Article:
${F}_{\mathit{\alpha}}(\mathrm{1},{F}_{\mathrm{e}})=\mathrm{5.99}$, V_{e}=2.077 and n_{eff}=1.6. When putting these values into Eq. (2) above, CI_{POP}=2.7885. The predicted range for the entire group is $\mathrm{\Delta}\mathrm{OC}-{\mathrm{CI}}_{\mathrm{POP}}<\mathrm{\Delta}\mathrm{OC}<\mathrm{\Delta}\mathrm{OC}+{\mathrm{CI}}_{\mathrm{POP}}=\mathrm{3.3175}-\mathrm{2.7885}<\mathrm{3.3175}<\mathrm{3.3175}+\mathrm{2.7885}=\mathrm{0.529}<\mathrm{3.3175}<\mathrm{6.106}$.
From the CI_{CE} and CI_{POP} the positive validation test is shown for the non-cryogenically treated electrode. It shows that the mean values of the overcut for the sample group and for the entire population lie between the limits, and the test is then validated.
The optimal values of process variables are as follows:
The first level of the current is AI = 130 A.
The first level of the electrode rotation is BI = 1100 rpm.
The third level of the voltage is CIII = 165 V.
The optimal value of TWR is predicted at significant variables. The estimated mean of the response characteristic can be determined as
where T_{TWR} is the overall mean of TWR in Table 4:
This represents the 95 % confidence interval of the confirmation experiment (CI_{CE}) and population (CI_{POP}) from the equations,
so CI_{CE}=5.455 and CI_{POP}=3.009.
The predicted range for sample size is $\mathrm{\Delta}\mathrm{TWR}-{\mathrm{CI}}_{\mathrm{CE}}<\mathrm{\Delta}\mathrm{TWR}<\mathrm{\Delta}\mathrm{TWR}+C{I}_{\mathrm{CE}}=-\mathrm{2.7831}<\mathrm{2.6719}<\mathrm{8.1269}$.
The predicted range for entire group is $\mathrm{\Delta}\mathrm{TWR}-{\mathrm{CI}}_{\mathrm{POP}}<\mathrm{\Delta}\mathrm{TWR}<\mathrm{\Delta}\mathrm{TWR}+{\mathrm{CI}}_{\mathrm{POP}}=-\mathrm{0.3371}<\mathrm{2.6719}<\mathrm{5.6809}$.
The optimal values of process variables are as follows:
The first level of the current is AII = 210 A.
The first level of the electrode rotation is BIV = 2100 rpm.
The third level of the voltage is CII = 120 V.
The optimal value of Ra is predicted at significant variables. The estimated mean of the response characteristic can be determined as
where T_{Ra} is the overall mean of Ra in Table 4:
This represents the 95 % confidence interval of the confirmation experiment (CI_{CE}) and population (CI_{POP}) from the equations,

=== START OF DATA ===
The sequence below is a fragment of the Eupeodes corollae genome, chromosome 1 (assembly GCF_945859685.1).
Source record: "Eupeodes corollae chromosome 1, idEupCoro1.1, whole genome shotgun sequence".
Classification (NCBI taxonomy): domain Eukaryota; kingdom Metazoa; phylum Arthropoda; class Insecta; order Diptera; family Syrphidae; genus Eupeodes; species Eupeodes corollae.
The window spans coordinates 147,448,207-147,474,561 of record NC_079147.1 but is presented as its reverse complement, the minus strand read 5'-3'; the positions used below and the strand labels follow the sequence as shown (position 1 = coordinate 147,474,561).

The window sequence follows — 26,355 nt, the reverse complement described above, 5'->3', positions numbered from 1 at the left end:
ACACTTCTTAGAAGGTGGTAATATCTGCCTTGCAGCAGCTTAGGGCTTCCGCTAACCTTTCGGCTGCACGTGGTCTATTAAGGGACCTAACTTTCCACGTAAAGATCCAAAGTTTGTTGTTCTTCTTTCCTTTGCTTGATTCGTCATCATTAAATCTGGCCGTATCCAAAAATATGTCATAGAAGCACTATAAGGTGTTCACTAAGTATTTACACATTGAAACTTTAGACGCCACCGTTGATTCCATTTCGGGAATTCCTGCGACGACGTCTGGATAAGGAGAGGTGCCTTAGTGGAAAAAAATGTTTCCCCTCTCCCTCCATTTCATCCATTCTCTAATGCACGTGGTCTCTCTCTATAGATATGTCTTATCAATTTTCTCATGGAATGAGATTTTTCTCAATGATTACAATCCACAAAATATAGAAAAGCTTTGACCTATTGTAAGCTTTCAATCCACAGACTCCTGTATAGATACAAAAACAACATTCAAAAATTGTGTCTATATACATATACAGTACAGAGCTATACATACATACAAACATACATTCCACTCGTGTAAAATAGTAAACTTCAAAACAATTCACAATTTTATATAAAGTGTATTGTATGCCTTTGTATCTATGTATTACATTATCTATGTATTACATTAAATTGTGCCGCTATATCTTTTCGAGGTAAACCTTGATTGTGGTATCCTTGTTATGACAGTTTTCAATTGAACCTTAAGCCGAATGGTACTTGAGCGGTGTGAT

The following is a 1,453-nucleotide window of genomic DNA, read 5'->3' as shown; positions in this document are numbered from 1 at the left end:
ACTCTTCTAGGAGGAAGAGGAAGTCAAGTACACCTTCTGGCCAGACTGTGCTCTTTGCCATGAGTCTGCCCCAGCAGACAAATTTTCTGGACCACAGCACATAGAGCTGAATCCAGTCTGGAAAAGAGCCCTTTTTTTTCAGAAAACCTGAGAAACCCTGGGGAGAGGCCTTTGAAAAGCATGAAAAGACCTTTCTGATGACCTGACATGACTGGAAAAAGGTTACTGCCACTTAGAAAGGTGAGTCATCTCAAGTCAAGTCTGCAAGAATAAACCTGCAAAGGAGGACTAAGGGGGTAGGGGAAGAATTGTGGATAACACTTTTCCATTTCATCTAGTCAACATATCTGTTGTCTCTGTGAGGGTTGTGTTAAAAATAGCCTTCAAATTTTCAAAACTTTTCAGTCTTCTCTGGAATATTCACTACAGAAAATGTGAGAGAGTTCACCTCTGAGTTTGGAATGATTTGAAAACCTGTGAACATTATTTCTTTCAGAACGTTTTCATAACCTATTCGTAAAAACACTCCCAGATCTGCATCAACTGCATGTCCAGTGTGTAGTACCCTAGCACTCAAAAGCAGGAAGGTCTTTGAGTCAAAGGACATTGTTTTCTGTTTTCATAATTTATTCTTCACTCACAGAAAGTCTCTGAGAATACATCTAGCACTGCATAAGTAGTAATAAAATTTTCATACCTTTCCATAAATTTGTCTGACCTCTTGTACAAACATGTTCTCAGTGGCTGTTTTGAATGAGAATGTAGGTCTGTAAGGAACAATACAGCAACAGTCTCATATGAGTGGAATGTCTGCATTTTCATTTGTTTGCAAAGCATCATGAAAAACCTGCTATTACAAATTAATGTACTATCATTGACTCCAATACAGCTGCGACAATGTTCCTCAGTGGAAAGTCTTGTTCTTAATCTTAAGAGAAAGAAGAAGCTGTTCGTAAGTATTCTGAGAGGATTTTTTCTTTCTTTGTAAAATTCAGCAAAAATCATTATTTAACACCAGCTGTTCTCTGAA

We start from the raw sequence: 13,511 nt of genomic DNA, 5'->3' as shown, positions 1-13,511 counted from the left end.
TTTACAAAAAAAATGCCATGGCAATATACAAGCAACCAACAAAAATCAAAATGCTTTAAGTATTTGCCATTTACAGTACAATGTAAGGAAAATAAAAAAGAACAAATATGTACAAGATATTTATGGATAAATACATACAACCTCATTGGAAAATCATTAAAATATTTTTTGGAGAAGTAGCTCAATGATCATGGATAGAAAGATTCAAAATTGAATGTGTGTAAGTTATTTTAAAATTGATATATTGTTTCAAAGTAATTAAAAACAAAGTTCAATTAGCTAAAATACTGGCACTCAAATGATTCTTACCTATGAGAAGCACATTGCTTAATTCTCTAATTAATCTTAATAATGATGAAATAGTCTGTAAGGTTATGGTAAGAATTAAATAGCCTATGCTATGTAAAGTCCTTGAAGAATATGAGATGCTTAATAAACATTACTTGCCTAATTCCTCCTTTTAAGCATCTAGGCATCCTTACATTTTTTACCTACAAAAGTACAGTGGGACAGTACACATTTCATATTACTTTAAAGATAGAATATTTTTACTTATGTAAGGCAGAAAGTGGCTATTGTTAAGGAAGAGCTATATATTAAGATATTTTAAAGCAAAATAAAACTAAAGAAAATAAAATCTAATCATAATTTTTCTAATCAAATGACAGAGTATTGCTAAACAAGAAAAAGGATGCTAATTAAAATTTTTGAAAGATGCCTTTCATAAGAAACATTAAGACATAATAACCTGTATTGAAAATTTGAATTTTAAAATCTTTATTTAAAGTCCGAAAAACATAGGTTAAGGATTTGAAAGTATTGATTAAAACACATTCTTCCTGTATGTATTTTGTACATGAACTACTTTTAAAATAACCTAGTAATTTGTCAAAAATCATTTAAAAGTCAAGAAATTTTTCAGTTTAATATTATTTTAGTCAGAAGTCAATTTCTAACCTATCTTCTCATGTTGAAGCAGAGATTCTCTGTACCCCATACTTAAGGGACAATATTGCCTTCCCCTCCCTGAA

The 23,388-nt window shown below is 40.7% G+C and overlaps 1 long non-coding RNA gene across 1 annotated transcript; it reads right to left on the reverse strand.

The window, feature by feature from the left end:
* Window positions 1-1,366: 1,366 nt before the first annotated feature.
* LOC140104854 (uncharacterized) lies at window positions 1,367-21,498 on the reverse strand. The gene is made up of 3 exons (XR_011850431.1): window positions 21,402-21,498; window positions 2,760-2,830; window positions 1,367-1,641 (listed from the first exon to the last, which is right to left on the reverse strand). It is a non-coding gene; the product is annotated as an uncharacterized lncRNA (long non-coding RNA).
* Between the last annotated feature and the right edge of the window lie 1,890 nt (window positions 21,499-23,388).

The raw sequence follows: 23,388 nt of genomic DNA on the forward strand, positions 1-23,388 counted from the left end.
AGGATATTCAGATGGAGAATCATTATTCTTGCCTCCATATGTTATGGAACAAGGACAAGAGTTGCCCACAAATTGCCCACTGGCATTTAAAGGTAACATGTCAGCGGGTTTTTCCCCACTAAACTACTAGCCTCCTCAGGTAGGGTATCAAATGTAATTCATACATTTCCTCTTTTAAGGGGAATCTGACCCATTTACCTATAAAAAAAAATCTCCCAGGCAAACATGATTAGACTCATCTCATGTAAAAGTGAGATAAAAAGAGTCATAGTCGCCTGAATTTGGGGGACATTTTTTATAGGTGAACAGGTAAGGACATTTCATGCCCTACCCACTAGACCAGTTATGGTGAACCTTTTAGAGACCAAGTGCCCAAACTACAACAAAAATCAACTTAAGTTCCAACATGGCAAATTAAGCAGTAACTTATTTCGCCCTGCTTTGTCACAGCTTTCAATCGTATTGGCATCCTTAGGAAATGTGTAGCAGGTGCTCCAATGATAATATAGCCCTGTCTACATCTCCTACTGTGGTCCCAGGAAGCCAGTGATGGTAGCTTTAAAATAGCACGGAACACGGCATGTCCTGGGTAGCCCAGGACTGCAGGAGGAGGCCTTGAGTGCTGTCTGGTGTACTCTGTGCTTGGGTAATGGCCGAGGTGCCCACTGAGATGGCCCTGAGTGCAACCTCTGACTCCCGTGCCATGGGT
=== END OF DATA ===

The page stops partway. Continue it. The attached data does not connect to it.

so CI_{CE}=7.664 and CI_{POP}=4.228.
The predicted range for the sample size is $\mathrm{\Delta}\mathrm{Ra}-{\mathrm{CI}}_{\mathrm{CE}}<\mathrm{\Delta}\mathrm{Ra}<\mathrm{\Delta}\mathrm{Ra}+{\mathrm{CI}}_{\mathrm{CE}}=-\mathrm{3.078}<\mathrm{4.586}<\mathrm{12.25}$.
The predicted range for entire group is $\mathrm{\Delta}\mathrm{Ra}-{\mathrm{CI}}_{\mathrm{POP}}<\mathrm{\Delta}\mathrm{Ra}<\mathrm{\Delta}\mathrm{Ra}+{\mathrm{CI}}_{\mathrm{POP}}=\mathrm{0.358}<\mathrm{4.228}<\mathrm{8.814}$.
The optimal values of process variables are as follows:
The first level of the current is AI = 130 A.
The first level of the electrode rotation is BI = 1100 rpm.
The third level of the voltage is CI = 90 V.
Similarly the next step is to find the significant parameters and their importance and the validation test for non-traditional EDM by using the same optimal levels that are used in traditional EDM.
In the case of OC^{1}, find the predicted values at the significant condition. The selected values of significant factors like the current (A1), electrode rotation (B1) and voltage (C3) are shown in Fig. 12 and Table 7. The estimated mean of the response characteristic can be determined as
where ${T}_{\mathrm{OC}}^{\mathrm{1}}$ is from Table 5, and
Now the confidence interval for the sample group (^{c}CI_{CE}) is at the 95 % conformation interval for the cryogenic tool.
${F}_{\mathit{\alpha}}(\mathrm{1},{F}_{\mathrm{e}})=\mathrm{5.99}$, V_{e}=3.301, R=1, N=16, DOF = 3 and n_{eff}=4. When putting these values into Eq. (1) above,
The predicted range for sample size is $\mathrm{\Delta}{\mathrm{OC}}^{\mathrm{1}}-{\mathrm{CI}}_{\mathrm{CE}}<\mathrm{\Delta}{\mathrm{OC}}^{\mathrm{1}}<\mathrm{\Delta}{\mathrm{OC}}^{\mathrm{1}}+{\mathrm{CI}}_{\mathrm{CE}}=-\mathrm{4.7158}<\mathrm{0.25562}<\mathrm{5.2271}$.
The confidence interval for entire group (CI_{POP}) for the cryogenic tool can be calculated as follows.